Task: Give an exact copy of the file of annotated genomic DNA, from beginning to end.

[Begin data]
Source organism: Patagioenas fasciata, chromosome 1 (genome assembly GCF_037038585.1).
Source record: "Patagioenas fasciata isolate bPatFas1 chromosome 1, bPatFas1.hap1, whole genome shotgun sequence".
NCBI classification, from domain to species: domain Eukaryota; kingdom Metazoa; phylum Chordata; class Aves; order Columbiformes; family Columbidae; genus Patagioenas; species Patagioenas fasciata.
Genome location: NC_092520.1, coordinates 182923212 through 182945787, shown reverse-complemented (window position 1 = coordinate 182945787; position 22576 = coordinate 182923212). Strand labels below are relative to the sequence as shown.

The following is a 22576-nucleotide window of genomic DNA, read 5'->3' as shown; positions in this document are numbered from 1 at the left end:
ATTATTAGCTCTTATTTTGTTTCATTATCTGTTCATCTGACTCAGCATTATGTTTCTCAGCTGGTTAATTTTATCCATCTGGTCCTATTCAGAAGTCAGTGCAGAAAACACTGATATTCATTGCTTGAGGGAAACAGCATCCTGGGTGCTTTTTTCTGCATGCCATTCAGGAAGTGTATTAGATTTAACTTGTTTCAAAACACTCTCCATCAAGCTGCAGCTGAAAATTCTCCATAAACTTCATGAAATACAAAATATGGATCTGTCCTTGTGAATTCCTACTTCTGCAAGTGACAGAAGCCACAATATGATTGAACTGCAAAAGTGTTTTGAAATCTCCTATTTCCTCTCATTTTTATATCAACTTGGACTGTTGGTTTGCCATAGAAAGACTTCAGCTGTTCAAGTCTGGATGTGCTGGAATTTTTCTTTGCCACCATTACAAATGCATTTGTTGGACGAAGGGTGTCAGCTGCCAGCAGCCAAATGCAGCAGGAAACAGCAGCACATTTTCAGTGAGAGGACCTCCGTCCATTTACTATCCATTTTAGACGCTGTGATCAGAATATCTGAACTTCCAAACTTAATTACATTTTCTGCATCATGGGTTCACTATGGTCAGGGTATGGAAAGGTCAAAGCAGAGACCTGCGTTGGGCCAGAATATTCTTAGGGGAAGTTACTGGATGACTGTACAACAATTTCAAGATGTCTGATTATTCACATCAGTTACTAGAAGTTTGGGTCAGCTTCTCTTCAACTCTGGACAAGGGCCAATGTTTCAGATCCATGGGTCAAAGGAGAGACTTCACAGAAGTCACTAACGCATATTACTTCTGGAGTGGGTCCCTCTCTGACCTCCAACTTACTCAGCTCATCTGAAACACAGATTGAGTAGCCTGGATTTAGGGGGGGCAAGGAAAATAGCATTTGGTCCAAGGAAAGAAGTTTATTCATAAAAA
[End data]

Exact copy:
Source organism: Patagioenas fasciata, chromosome 1 (genome assembly GCF_037038585.1).
Source record: "Patagioenas fasciata isolate bPatFas1 chromosome 1, bPatFas1.hap1, whole genome shotgun sequence".
NCBI classification, from domain to species: domain Eukaryota; kingdom Metazoa; phylum Chordata; class Aves; order Columbiformes; family Columbidae; genus Patagioenas; species Patagioenas fasciata.
Genome location: NC_092520.1, coordinates 182923212 through 182945787, shown reverse-complemented (window position 1 = coordinate 182945787; position 22576 = coordinate 182923212). Strand labels below are relative to the sequence as shown.

The following is a 22576-nucleotide window of genomic DNA, read 5'->3' as shown; positions in this document are numbered from 1 at the left end:
ATTATTAGCTCTTATTTTGTTTCATTATCTGTTCATCTGACTCAGCATTATGTTTCTCAGCTGGTTAATTTTATCCATCTGGTCCTATTCAGAAGTCAGTGCAGAAAACACTGATATTCATTGCTTGAGGGAAACAGCATCCTGGGTGCTTTTTTCTGCATGCCATTCAGGAAGTGTATTAGATTTAACTTGTTTCAAAACACTCTCCATCAAGCTGCAGCTGAAAATTCTCCATAAACTTCATGAAATACAAAATATGGATCTGTCCTTGTGAATTCCTACTTCTGCAAGTGACAGAAGCCACAATATGATTGAACTGCAAAAGTGTTTTGAAATCTCCTATTTCCTCTCATTTTTATATCAACTTGGACTGTTGGTTTGCCATAGAAAGACTTCAGCTGTTCAAGTCTGGATGTGCTGGAATTTTTCTTTGCCACCATTACAAATGCATTTGTTGGACGAAGGGTGTCAGCTGCCAGCAGCCAAATGCAGCAGGAAACAGCAGCACATTTTCAGTGAGAGGACCTCCGTCCATTTACTATCCATTTTAGACGCTGTGATCAGAATATCTGAACTTCCAAACTTAATTACATTTTCTGCATCATGGGTTCACTATGGTCAGGGTATGGAAAGGTCAAAGCAGAGACCTGCGTTGGGCCAGAATATTCTTAGGGGAAGTTACTGGATGACTGTACAACAATTTCAAGATGTCTGATTATTCACATCAGTTACTAGAAGTTTGGGTCAGCTTCTCTTCAACTCTGGACAAGGGCCAATGTTTCAGATCCATGGGTCAAAGGAGAGACTTCACAGAAGTCACTAACGCATATTACTTCTGGAGTGGGTCCCTCTCTGACCTCCAACTTACTCAGCTCATCTGAAACACAGATTGAGTAGCCTGGATTTAGGGGGGGCAAGGAAAATAGCATTTGGTCCAAGGAAAGAAGTTTATTCATAAAAA